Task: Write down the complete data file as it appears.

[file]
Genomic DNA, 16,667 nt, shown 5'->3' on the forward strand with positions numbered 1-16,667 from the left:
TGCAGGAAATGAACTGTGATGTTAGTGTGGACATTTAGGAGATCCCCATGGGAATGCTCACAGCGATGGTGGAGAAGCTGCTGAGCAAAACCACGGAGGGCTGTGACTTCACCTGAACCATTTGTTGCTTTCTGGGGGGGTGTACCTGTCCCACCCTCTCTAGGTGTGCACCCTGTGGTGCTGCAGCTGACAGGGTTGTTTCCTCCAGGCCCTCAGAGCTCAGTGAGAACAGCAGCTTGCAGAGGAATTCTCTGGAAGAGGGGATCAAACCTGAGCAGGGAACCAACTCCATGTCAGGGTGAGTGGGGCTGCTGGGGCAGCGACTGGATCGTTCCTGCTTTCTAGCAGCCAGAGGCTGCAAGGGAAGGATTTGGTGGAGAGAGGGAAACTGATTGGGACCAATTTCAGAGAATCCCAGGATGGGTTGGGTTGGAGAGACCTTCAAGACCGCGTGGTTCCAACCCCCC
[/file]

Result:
Genomic DNA, 16,667 nt, shown 5'->3' on the forward strand with positions numbered 1-16,667 from the left:
TGCAGGAAATGAACTGTGATGTTAGTGTGGACATTTAGGAGATCCCCATGGGAATGCTCACAGCGATGGTGGAGAAGCTGCTGAGCAAAACCACGGAGGGCTGTGACTTCACCTGAACCATTTGTTGCTTTCTGGGGGGGTGTACCTGTCCCACCCTCTCTAGGTGTGCACCCTGTGGTGCTGCAGCTGACAGGGTTGTTTCCTCCAGGCCCTCAGAGCTCAGTGAGAACAGCAGCTTGCAGAGGAATTCTCTGGAAGAGGGGATCAAACCTGAGCAGGGAACCAACTCCATGTCAGGGTGAGTGGGGCTGCTGGGGCAGCGACTGGATCGTTCCTGCTTTCTAGCAGCCAGAGGCTGCAAGGGAAGGATTTGGTGGAGAGAGGGAAACTGATTGGGACCAATTTCAGAGAATCCCAGGATGGGTTGGGTTGGAGAGACCTTCAAGACCGCGTGGTTCCAACCCCCC